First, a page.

W.Va. justice retires after lawmakers impeach entire court

John Raby
The Associated Press

CHARLESTON, W.Va. — A Democratic West Virginia Supreme Court justice announced her retirement Tuesday, just hours after her impeachment and before a deadline to hold a special election for her replacement rather than having the Republican governor name her successor.

Justice Robin Davis announced her departure Tuesday at the state Capitol, saying the citizens of West Virginia now “will be afforded their constitutional right to elect my successor in November.”

Impeachment: The House of Delegates voted Monday to impeach all four remaining justices over lavish office renovations and other spending issues, sending them to the Senate for trial. Both the House and Senate are controlled by Republicans.

Davis called their impeachment a travesty of justice and an unabashed move by one branch of government to take over another.

Another justice, Menis Ketchum, retired earlier this year. Any of the three remaining justices considering stepping down will have to do so by the end of the business day Tuesday, the deadline for retiring in time for their replacement to be decided in a special election this November. Republican Gov. Jim Justice will name their temporary replacements.

Democrats have complained that while they wholeheartedly agreed with the impeachment of Justice Allen Loughry, who has been indicted on more than 20 federal charges, they question impeaching others for wasteful spending. Some have said that impeachment should be reserved for such transgressions as lying, cheating or stealing.

‘A power grab’: Democratic Delegate Barbara Evans Fleischauer of Monongalia County said impeaching the other justices is “a power grab … a takeover of the court and using the impeachment process to take over another branch of government.”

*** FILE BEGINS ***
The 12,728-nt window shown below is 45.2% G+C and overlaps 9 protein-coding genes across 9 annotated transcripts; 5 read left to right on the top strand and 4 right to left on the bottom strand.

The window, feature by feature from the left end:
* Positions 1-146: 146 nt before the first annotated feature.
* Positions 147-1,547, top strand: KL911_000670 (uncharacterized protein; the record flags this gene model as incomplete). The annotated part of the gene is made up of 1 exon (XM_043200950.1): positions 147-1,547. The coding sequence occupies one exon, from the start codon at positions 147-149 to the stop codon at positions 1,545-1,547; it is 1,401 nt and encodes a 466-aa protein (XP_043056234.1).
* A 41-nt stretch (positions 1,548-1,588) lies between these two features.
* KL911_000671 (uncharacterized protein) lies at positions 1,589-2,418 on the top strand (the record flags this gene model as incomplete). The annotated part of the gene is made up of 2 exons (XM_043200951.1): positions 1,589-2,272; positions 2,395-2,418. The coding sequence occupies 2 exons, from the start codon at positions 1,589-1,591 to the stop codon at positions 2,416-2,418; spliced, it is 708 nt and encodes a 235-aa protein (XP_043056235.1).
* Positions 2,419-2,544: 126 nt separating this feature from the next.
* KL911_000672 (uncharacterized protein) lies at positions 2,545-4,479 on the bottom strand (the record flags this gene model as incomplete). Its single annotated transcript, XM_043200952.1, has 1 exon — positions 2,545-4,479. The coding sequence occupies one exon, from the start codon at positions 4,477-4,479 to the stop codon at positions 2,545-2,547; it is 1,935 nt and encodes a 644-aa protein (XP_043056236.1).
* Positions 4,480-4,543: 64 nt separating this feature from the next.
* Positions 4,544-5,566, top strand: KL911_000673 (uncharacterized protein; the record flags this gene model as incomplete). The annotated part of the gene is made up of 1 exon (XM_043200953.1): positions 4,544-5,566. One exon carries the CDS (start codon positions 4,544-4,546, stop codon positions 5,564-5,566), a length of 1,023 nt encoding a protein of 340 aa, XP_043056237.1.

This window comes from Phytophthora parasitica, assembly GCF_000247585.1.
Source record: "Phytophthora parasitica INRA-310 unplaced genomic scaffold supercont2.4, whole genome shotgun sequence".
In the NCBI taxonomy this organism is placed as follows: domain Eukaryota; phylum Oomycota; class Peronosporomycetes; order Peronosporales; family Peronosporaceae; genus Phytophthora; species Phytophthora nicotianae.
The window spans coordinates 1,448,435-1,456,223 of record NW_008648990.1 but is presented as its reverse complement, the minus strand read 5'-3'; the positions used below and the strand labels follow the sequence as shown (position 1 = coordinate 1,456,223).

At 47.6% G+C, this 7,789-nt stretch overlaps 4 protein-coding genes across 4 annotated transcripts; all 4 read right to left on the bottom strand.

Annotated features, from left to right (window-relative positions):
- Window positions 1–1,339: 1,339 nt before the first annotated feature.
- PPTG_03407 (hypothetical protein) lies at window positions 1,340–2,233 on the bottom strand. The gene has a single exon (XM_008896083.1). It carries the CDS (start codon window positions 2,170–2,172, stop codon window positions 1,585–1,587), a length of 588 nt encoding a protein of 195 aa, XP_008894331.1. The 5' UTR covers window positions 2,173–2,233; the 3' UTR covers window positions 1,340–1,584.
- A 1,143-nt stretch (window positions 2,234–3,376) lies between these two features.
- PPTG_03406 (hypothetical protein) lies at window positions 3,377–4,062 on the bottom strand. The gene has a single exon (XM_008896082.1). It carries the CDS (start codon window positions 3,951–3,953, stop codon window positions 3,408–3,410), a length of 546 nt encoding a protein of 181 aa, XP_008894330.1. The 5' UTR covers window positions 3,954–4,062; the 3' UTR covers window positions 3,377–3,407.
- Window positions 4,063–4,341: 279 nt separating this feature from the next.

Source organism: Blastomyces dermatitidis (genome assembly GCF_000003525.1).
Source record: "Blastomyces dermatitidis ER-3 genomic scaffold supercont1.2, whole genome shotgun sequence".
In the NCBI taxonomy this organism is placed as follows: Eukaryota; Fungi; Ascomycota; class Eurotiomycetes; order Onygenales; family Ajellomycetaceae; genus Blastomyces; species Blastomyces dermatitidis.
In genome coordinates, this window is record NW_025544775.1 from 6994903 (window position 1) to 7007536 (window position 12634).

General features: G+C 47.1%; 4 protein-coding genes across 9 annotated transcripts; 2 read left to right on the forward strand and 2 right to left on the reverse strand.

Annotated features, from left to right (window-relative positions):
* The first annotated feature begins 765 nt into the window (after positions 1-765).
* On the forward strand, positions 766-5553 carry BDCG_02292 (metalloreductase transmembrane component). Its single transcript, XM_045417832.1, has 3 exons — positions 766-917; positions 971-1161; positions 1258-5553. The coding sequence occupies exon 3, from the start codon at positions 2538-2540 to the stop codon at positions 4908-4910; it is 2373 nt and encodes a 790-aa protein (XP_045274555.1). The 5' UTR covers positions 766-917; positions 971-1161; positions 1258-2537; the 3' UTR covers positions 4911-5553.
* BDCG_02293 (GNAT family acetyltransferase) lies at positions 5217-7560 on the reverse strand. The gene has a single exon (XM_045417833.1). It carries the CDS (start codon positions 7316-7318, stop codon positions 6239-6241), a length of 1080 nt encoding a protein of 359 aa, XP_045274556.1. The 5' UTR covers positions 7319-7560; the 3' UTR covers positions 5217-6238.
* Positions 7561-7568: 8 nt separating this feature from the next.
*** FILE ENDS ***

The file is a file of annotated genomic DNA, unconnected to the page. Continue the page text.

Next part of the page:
“We’re taking away from the people,” she said Monday.

But John Shott, a Mercer County Republican who chaired the House Judiciary Committee hearings that drew up the impeachment articles, asked whether there is public confidence in the court, and if not, “we need to take action to try to rebuild that trust.”

The 62-year-old Davis, a Democrat, was impeached for improperly spending $500,000 in office renovations, among other allegations.

Her retirement was effective Monday.

“I deliver this statement today in dismay, disbelief and in sadness,” Davis said. “I feel profound grief for the state of West Virginia given the current state of affairs. What we are witnessing is a disaster for the rule of law, the foundation of our state and indeed, our own society. For when a legislative body attempts to dismantle a separate branch of government, the immediate effect as well as the precedent it sets for the future can only be deemed disastrous.”

The retirement means Davis will avoid a Senate trial to remove her from office.

“We appreciate and respect the decision of Justice Davis to step down from the West Virginia Supreme Court,” Senate President Mitch Carmichael said in a statement. “Because of her decision to step down today, the Governor will be able to give the people of West Virginia the ability to choose the person who will replace her. We thank Justice Davis for the years of service she gave to the State of West Virginia, and we wish her well in the future.”

All four justices were impeached for abusing their authority for failing to control office expenses, including renovations, and for not maintaining policies over matters such as state vehicles, working lunches and the use of office computers at home.

Davis, Loughry and Chief Justice Margaret Workman also were impeached for their roles in allowing senior status judges to be paid higher than allowed wages. Lawmakers say the overpayments violated state law and only stopped when they were challenged by the Internal Revenue Service.

Davis was elected to an unexpired term on the court in 1996. She was elected to a 12-year term in 2000 and re-elected in 2012. She served as chief justice multiple times, the most recent in 2014.

Secretary of State spokesman Mike Queen said the deadline for an officeholder to resign or retire in order for a special election to be held in November is at the end of business Tuesday. He says the notice of the resignation or retirement would have to be given to the governor.